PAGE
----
The Anonymous Widower

World’s Largest Floating Offshore Wind Farm Fully Operational

The title of this post, is the same as that of this article on offshoreWIND.biz.

This is the first paragraph.

Located 15 kilometres off the coast of Aberdeenshire, Scotland, in water depths ranging from 60 metres to 80 metres, Kincardine is the largest operating floating wind farm.

Note.

  1. Wikipedia has a comprehensive section on floating wind turbines.
  2. Kincardine Wind Farm has a capacity of 50 MW.
  3. Its turbines are mounted on WindFloats, which were designed by Principle Power, who have this page on their web site, which describes advantages of the technology.
  4. The Kincardine wind farm appears to have been developed by Spanish company; Cobra and there are pictures on this page on their web site.

The WindFloats are triangular floating structures, which are based on semi-submersible offshore platform technology, that has been used in the offshore oil and gas industry since the early 1960s.

Semi-submersibles have good ship stability and seakeeping, so they would seem to be an ideal way to create a fixed structure in deep water on which to mount a wind turbine.

  • The hull structure can be well below the surface of the sea, so they are not affected by waves.
  • If they have a problem, it is handling changes of load on the platform. But this is an advantage with with wind turbines, as the load will be constant.
  • Standard wind turbines can be used.
  • All platform construction can be onshore rather than in the middle of a ferocious ocean.
  • The platforms can be towed into position and moved into sheltered waters for servicing.

In Are Floating Wind Farms The Future?, which I wrote in 2020, I laid out my experience and views about floating wind farms.

I came to this conclusion.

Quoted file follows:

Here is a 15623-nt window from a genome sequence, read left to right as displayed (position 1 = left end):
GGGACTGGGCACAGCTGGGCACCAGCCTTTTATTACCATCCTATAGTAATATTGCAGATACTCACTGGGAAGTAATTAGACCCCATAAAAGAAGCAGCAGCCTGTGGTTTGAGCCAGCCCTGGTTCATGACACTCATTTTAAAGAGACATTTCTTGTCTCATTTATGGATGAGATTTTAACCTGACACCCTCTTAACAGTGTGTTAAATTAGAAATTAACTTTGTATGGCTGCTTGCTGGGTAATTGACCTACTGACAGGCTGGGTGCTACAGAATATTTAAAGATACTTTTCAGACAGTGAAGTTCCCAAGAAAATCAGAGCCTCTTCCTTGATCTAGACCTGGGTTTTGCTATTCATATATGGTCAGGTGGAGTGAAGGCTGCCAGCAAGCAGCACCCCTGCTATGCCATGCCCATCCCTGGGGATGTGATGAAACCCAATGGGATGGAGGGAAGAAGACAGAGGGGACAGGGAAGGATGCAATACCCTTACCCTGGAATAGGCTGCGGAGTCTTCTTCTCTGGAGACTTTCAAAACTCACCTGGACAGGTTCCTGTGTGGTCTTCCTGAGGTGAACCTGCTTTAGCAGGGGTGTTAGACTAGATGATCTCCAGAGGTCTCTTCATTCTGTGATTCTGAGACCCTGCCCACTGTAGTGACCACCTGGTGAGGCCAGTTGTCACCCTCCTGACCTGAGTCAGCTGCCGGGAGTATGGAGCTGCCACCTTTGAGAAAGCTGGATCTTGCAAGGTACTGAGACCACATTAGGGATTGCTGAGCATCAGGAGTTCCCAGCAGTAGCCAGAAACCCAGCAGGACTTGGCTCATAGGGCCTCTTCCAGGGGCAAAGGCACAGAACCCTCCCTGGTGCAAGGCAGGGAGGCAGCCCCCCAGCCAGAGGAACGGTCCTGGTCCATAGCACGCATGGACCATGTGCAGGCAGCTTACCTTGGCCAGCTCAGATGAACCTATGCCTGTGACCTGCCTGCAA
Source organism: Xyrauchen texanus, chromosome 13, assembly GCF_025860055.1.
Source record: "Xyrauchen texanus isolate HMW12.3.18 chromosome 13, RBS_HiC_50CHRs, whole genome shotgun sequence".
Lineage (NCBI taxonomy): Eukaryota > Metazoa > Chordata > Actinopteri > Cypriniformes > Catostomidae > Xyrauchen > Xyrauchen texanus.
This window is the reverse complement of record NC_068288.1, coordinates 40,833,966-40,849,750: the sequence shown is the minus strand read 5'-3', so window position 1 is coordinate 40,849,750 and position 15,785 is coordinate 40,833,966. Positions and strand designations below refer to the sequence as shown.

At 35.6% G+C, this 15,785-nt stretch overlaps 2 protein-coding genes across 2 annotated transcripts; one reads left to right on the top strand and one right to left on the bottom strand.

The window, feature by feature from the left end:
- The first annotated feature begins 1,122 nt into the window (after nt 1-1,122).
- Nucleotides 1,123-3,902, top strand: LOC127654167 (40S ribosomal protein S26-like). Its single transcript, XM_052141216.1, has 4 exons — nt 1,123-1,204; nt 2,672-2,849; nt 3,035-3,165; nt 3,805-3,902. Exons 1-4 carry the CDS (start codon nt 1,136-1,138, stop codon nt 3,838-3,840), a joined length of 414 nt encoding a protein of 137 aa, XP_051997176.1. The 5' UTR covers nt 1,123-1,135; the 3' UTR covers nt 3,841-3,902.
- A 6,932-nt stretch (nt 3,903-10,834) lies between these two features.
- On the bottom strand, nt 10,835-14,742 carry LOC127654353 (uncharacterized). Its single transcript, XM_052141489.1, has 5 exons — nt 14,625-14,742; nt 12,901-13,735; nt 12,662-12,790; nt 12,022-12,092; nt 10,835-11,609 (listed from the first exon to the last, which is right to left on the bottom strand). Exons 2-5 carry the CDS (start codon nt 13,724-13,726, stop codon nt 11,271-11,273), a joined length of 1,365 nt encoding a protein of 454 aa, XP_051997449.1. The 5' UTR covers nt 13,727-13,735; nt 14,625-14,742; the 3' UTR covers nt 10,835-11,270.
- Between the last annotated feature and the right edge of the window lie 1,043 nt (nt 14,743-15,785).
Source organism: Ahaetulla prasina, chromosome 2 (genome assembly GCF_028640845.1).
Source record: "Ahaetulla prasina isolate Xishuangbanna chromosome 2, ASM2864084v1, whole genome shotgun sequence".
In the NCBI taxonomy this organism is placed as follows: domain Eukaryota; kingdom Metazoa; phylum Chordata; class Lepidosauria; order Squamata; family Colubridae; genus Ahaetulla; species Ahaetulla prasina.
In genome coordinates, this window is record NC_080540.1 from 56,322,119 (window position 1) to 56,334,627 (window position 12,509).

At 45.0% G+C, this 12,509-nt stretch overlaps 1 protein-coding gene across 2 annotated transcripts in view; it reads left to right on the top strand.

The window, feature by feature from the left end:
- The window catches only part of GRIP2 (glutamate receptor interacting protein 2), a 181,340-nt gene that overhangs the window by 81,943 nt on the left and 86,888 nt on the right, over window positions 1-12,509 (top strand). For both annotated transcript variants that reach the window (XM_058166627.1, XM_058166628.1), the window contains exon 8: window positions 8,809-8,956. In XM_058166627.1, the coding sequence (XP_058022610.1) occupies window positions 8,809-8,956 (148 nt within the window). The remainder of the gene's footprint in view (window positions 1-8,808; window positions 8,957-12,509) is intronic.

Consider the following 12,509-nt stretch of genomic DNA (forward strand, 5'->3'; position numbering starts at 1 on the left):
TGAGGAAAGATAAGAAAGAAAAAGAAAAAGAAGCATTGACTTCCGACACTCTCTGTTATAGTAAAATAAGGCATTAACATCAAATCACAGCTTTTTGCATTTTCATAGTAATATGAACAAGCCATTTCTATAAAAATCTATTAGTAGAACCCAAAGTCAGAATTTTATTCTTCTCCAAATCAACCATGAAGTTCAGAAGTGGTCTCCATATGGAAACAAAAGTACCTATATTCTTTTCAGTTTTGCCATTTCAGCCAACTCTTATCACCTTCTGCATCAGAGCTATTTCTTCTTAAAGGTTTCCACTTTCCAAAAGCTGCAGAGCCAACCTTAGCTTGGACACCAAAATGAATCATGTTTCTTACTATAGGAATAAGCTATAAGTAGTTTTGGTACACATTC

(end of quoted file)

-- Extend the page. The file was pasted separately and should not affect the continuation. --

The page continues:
It is my view, that floating wind farms are the future.

But then I’ve done the mathematics of these structures!

Did Boris’s advisors, as I doubt he knows the mathematics of oblique cylinders and how to solve simultaneous differential equations, do the mathematics or just read the brochures?

I will predict, that today’s structures will look primitive to some of those developed before 2030.

WindFloats seem to have fulfilled my predication and it’s only 2022.

How Big Can Floating Wind Turbines Get?

Platforms like WindFloat would appear to create a stable island that is as secure a mounting, as say a solid hill.

So I suspect that platforms can be created for the world’s largest wind turbines.

This article on offshoreWIND.biz is entitled World’s Largest, Most Powerful Wind Turbine Stands Complete.

This is the first paragraph.

With the final blade in place, the SG 14-222 DD prototype has become the world’s largest and most powerful turbine to be installed, taking the mantle from GE Haliade-X 14 MW prototype operating in the Port of Rotterdam, the Netherlands.

Note.

  1. This is a 14 MW turbine, that can be boosted to 15 MW.
  2. Kincardine Wind Farm has 5 x 9.5 MW and 1 x 2 MW turbines.
  3. Northern Horizons is talking about a 10 GW floating wind farm to the North-East of the Shetlands, that will use 20 MW turbines. The turbine visualisation on their web site, looks like it could be a WindFloat or similar technology.

How many 20 MW turbines does it need to carpet the seas around the UK?

Conclusion

Kincardine Wind Farm may be the world’s largest floating wind farm, but this won’t hold true for long.

  • I can see various designs of semi-submersible platforms being developed, that will be able to support the world’s largest wind turbines.
  • They will also be able to operate in the world’s deepest waters far out to sea.
  • Northern Horizons talk of 20 MW turbines may sound ambitious, but I suspect that turbine engineers are already thinking bigger.

Offshore wind and its turbines will both have a huge future.

 

 

March 25, 2022 - Posted by | Energy | , , ,

1 Comment »

  1. […] UK To Norway Sub-Sea Green Power Cable Operational, I describe how we have built the North Sea Link with the Norwegians, which will link the British […]

    Pingback by How Britannia With Help From Her Friends Can Rule The Waves And The Wind « The Anonymous Widower | April 19, 2022 | Reply


Leave a Reply

Fill in your details below or click an icon to log in:

WordPress.com Logo

You are commenting using your WordPress.com account. Log Out /  Change )

Twitter picture

You are commenting using your Twitter account. Log Out /  Change )

Facebook photo

You are commenting using your Facebook account. Log Out /  Change )

Connecting to %s

This site uses Akismet to reduce spam. Learn how your comment data is processed.

%d bloggers like this: